© The Financial Times Ltd 2016
FT and 'Financial Times' are trademarks of The Financial Times Ltd.
The Financial Times and its journalism are subject to a self-regulation regime under the FT Editorial Code of Practice.
October 24, 2013 5:34 pm
The Impossible Gentlemen are a left-leaning, high-octane US/UK jazz quartet, formed in 2010 and with a recently released second CD under their belt. Their recordings are a tightly argued blend of contrasting lead voices and American rhythmic nous – Steve Swallow and Adam Nussbaum were on bass and drums – but rival projects have made live appearances decidedly thin on the ground.
This gig, the first of a four-night residency, came after a concentrated 10-date UK tour, and they hit the ground running, tight as a glove and brimful of confidence. A splat from Nussbaum’s snare and a swish of fast brush-driven swing cued the slight, somewhat jolly motif of “Modern Day Heroes”. But it came with a tricky structure and dense harmonies and evolved into an aggressive, phrase-swapping trade between Gwilym Simcock’s articulate, classically trained piano and Mike Walker’s blues-edged, rhythmically astute guitar.
Simcock’s “Just to See You” followed, a haunting warm-hearted reverie with a liquid bass solo from American stand-in Steve Rodby; then came the gear-shifting complexities of “You Won’t be Around to See It”, based on the harmonies of “Softly, as in a Morning Sunrise”. It began with the soft-shoe beats and syncopated lines of 1950s film noir – Walker’s resonant single notes conjuring naked light-bulbs in seedy bedsits – then toughened into rock, sped up, swung hard, then stopped dead.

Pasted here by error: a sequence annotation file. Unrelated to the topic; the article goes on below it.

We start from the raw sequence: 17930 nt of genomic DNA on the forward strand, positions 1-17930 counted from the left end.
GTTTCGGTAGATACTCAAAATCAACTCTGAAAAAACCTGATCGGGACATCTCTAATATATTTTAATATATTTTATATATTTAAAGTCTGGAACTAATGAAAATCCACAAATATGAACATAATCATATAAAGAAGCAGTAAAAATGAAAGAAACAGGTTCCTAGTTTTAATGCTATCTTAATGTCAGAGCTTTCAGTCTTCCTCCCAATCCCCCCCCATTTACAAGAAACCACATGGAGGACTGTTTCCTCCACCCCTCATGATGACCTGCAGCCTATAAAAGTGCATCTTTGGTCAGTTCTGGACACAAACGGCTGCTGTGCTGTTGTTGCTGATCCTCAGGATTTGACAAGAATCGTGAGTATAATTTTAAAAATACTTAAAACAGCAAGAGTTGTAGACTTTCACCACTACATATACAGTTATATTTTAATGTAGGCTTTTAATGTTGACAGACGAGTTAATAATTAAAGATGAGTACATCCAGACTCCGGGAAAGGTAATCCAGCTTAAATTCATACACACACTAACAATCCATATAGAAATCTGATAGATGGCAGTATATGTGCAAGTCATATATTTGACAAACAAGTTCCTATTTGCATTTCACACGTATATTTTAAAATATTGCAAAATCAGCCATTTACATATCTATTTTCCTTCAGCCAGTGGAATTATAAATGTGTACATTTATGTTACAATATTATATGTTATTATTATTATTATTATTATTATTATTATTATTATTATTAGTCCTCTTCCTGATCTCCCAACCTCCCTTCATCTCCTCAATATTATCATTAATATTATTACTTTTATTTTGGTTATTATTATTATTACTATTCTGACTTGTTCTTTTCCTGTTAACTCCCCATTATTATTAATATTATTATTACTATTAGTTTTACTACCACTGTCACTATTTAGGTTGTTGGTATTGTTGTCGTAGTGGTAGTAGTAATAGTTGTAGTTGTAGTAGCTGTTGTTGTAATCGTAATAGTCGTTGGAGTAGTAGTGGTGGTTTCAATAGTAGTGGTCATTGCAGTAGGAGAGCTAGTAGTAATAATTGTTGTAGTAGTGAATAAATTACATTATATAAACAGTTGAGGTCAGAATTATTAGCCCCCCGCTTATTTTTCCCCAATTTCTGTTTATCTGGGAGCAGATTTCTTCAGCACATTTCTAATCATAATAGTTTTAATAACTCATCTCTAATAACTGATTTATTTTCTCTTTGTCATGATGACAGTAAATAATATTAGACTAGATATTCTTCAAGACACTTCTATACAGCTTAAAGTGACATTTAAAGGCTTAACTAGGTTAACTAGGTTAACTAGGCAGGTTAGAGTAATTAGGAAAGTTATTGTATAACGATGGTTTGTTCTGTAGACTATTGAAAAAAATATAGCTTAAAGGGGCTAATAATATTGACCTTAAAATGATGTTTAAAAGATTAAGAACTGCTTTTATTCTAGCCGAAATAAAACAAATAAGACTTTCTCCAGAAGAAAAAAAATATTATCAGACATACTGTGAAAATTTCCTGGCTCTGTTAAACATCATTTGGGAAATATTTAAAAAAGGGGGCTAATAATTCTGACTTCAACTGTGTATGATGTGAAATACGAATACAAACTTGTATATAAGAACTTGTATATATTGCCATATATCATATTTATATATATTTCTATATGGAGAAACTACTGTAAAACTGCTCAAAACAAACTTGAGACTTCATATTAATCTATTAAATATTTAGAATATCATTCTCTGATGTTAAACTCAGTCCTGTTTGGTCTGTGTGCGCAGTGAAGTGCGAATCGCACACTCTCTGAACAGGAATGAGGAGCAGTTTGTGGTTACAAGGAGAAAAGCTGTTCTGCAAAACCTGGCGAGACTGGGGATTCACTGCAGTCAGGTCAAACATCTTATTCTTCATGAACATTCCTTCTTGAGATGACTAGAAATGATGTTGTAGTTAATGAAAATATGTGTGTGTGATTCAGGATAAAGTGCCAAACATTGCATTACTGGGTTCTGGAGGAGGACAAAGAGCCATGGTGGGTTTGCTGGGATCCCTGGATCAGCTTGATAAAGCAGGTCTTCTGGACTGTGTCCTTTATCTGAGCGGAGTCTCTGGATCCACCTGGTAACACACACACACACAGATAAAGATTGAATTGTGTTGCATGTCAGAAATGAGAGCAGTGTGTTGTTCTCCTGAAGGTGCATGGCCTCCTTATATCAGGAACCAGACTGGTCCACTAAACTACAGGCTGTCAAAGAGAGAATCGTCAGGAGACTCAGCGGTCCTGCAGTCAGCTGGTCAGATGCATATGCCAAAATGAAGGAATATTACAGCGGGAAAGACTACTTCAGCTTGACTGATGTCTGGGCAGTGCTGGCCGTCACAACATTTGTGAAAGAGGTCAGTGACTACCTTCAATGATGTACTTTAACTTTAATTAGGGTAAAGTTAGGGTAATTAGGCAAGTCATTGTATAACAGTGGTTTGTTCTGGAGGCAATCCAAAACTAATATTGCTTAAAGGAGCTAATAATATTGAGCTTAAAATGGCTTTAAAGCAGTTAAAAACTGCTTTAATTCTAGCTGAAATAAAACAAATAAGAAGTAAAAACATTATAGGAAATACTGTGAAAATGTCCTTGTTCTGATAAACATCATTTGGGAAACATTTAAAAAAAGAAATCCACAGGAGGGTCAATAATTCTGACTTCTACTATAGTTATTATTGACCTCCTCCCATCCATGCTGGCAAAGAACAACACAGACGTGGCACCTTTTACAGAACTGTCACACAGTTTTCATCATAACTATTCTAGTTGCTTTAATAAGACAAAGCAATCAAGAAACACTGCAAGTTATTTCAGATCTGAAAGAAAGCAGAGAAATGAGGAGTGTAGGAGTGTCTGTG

Most compositions similarly changed tempo and all had tricks up their sleeves – a two-bar drum break, a short burst of guitar or a briefly added texture. And Walker’s tunes had a particularly strong sense of time and place. The slightly surreal, tango-inflected “Wallenda’s Last Stand” was inspired by the retiring walk of a long established high-wire artist – a side wind, we were told, blew him to his death. And the second set’s “Clockmaker”, a near-abstract collage of ticks and clacks, was for a close friend’s father who retired and made clocks.
Both sets ended with Walker on a controlled-fury high, the first over broken-beat funk, the second over a slow-burning blues in compound time. They stuck to the blues for their encore, a bustling and embellished Simcock tribute to composer Samuel Barber.
Copyright The Financial Times Limited 2016. You may share using our article tools.
Please don't cut articles from FT.com and redistribute by email or post to the web.